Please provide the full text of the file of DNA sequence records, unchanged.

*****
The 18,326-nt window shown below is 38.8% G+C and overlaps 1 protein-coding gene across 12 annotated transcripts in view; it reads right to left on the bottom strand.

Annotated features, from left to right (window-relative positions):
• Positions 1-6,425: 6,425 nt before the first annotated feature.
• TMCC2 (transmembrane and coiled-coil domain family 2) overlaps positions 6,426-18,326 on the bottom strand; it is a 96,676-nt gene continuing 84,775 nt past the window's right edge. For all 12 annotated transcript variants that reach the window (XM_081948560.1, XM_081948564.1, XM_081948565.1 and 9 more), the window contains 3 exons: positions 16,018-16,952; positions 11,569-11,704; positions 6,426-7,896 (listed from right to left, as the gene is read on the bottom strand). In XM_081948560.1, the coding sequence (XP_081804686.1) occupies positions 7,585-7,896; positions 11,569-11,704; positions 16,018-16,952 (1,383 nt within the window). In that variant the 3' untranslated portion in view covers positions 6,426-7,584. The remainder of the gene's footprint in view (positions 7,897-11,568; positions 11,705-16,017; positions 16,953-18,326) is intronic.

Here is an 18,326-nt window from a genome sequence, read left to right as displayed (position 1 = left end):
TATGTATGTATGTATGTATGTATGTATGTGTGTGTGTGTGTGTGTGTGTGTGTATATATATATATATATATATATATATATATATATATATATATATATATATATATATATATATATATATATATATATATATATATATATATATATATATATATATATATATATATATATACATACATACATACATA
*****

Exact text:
The 18,326-nt window shown below is 38.8% G+C and overlaps 1 protein-coding gene across 12 annotated transcripts in view; it reads right to left on the bottom strand.

Annotated features, from left to right (window-relative positions):
• Positions 1-6,425: 6,425 nt before the first annotated feature.
• TMCC2 (transmembrane and coiled-coil domain family 2) overlaps positions 6,426-18,326 on the bottom strand; it is a 96,676-nt gene continuing 84,775 nt past the window's right edge. For all 12 annotated transcript variants that reach the window (XM_081948560.1, XM_081948564.1, XM_081948565.1 and 9 more), the window contains 3 exons: positions 16,018-16,952; positions 11,569-11,704; positions 6,426-7,896 (listed from right to left, as the gene is read on the bottom strand). In XM_081948560.1, the coding sequence (XP_081804686.1) occupies positions 7,585-7,896; positions 11,569-11,704; positions 16,018-16,952 (1,383 nt within the window). In that variant the 3' untranslated portion in view covers positions 6,426-7,584. The remainder of the gene's footprint in view (positions 7,897-11,568; positions 11,705-16,017; positions 16,953-18,326) is intronic.

Here is an 18,326-nt window from a genome sequence, read left to right as displayed (position 1 = left end):
TATGTATGTATGTATGTATGTATGTATGTGTGTGTGTGTGTGTGTGTGTGTGTATATATATATATATATATATATATATATATATATATATATATATATATATATATATATATATATATATATATATATATATATATATATATATATATATATATATATATATATATATATACATACATACATACATA